The institute moved from the Old Boys School in Fremantle to the Perth Cultural Centre in May and Mr Bodlovich said the new location was an eye-opening place to work.
‘Our constituency tends to be based more around where we are now and we’re already noticing that we simply see people that we need and want to see more often than we used to,’ Mr Bodlovich said.
‘Of course, our current home on the second floor of the state library building is a temporary one.
‘We are just starting work on a report that will take us closer to our long-term goal to develop a screen sector incubator and hub facility, something that also offers a public engagement space, close to the Perth CBD and creative precincts just north of the city.’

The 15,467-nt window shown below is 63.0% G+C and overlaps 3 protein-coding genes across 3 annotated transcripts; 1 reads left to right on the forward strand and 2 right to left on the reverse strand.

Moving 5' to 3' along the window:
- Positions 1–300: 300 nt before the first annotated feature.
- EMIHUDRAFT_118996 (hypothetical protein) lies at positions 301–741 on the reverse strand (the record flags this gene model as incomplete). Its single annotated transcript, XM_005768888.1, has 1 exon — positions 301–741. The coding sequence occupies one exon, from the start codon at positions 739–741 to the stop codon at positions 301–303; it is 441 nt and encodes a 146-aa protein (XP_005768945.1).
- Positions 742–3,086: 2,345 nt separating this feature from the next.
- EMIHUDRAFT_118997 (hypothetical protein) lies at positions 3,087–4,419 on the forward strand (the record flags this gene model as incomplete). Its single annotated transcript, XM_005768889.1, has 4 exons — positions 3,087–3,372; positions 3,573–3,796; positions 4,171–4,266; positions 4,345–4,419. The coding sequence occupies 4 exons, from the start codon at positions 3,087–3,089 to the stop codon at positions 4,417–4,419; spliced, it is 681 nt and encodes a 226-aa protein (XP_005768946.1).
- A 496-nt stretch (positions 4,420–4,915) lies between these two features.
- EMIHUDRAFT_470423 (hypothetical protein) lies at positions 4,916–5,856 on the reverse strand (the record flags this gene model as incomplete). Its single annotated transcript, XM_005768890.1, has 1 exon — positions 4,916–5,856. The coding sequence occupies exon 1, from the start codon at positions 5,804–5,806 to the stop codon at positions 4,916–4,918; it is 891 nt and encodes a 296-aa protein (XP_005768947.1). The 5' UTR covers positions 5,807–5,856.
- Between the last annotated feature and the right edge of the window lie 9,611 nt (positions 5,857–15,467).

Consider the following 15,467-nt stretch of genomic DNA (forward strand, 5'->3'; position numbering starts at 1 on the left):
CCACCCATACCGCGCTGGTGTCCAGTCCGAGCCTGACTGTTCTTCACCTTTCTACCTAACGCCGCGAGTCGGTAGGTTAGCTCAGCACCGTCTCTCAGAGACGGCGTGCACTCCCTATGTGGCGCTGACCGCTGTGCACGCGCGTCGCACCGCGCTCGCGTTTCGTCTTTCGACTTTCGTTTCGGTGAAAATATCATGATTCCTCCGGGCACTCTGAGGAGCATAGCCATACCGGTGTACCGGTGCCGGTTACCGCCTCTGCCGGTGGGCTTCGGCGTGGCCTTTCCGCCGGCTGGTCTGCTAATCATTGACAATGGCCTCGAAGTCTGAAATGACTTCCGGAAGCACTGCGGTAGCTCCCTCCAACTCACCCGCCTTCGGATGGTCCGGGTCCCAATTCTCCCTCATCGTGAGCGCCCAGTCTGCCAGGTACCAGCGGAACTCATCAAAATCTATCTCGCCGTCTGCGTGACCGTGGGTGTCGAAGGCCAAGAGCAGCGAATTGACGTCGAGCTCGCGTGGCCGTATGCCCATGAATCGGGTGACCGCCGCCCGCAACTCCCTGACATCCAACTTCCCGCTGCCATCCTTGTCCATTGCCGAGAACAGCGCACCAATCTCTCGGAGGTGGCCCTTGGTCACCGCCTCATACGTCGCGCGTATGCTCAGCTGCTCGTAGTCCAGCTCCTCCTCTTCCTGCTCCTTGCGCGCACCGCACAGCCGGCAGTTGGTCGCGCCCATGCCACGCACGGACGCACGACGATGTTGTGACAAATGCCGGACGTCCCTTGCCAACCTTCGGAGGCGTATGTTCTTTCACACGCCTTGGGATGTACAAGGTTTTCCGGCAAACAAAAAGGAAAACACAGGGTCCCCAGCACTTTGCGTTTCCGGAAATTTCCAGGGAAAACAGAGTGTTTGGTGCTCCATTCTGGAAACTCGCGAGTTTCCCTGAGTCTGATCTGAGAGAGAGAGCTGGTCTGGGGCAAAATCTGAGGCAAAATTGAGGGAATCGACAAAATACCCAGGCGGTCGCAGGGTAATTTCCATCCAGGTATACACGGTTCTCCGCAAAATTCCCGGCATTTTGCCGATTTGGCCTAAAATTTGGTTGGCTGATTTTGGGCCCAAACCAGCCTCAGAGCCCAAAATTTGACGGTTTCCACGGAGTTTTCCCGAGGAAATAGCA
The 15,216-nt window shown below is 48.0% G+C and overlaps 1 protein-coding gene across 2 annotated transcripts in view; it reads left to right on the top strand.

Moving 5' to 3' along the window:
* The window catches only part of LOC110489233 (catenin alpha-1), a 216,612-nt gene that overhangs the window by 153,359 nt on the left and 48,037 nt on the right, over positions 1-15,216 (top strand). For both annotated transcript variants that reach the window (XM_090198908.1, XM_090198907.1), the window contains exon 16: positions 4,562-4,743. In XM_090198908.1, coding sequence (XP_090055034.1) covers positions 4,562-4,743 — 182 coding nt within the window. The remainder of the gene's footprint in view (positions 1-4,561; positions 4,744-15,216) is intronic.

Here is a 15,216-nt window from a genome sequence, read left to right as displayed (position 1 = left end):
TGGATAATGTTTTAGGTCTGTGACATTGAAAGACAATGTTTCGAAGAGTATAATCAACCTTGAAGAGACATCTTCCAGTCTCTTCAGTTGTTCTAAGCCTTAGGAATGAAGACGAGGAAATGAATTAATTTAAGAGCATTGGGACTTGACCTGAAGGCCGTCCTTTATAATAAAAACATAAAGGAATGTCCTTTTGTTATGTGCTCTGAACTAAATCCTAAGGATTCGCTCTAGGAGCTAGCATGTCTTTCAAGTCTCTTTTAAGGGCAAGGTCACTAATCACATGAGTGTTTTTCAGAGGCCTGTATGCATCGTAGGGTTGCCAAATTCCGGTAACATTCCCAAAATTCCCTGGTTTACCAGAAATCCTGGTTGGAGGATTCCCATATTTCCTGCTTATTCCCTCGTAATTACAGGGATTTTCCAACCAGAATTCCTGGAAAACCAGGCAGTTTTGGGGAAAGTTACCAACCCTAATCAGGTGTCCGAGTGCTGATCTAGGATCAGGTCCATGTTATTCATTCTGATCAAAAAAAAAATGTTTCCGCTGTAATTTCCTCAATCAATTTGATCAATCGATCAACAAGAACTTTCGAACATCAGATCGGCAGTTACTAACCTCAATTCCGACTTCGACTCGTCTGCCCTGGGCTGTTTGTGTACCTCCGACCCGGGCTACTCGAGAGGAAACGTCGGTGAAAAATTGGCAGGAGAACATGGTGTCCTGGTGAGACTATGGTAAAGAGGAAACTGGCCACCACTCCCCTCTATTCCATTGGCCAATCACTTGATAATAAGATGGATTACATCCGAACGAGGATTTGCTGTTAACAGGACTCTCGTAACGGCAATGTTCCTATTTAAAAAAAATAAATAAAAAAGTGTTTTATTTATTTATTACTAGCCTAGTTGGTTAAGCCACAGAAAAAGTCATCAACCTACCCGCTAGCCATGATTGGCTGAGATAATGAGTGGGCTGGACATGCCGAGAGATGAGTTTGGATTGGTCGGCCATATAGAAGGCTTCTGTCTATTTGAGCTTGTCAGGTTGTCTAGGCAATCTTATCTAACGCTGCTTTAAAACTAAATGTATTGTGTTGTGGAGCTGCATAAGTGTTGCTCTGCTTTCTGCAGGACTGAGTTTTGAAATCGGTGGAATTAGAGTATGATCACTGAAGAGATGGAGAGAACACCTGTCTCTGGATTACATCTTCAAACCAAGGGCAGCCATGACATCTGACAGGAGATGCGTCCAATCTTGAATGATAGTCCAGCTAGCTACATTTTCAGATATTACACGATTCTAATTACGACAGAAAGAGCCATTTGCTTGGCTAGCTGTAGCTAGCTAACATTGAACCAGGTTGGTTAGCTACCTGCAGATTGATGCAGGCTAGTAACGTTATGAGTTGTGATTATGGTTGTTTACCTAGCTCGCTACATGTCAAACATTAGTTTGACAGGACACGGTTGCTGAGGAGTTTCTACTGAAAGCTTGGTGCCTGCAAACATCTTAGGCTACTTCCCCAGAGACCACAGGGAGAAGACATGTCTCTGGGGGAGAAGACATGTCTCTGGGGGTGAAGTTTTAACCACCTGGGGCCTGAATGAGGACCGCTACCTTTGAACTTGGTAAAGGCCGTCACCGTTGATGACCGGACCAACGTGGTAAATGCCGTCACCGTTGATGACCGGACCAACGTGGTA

Mr Bodlovich said despite losing federal funding for the institute in 2016, he was hopeful that FTI would not have to close its doors.
‘The federal funding is very important to FTI and represents around 10 to 15 per cent of our annual income, so while we do need to contemplate closing down as one possible scenario, we really don’t think that will be our lot,’ he said.
‘However, there’s no doubt that we will be continuing to significantly change our organisation/
‘It’s a real shame that at a time of great renewal for us that this funding cut will simply make things harder.
‘Over the next few months we, along with our sister organisations in other states, will be working to have the funding that is being cut from our part of the industry put back into Screen Australia by the Federal budget.’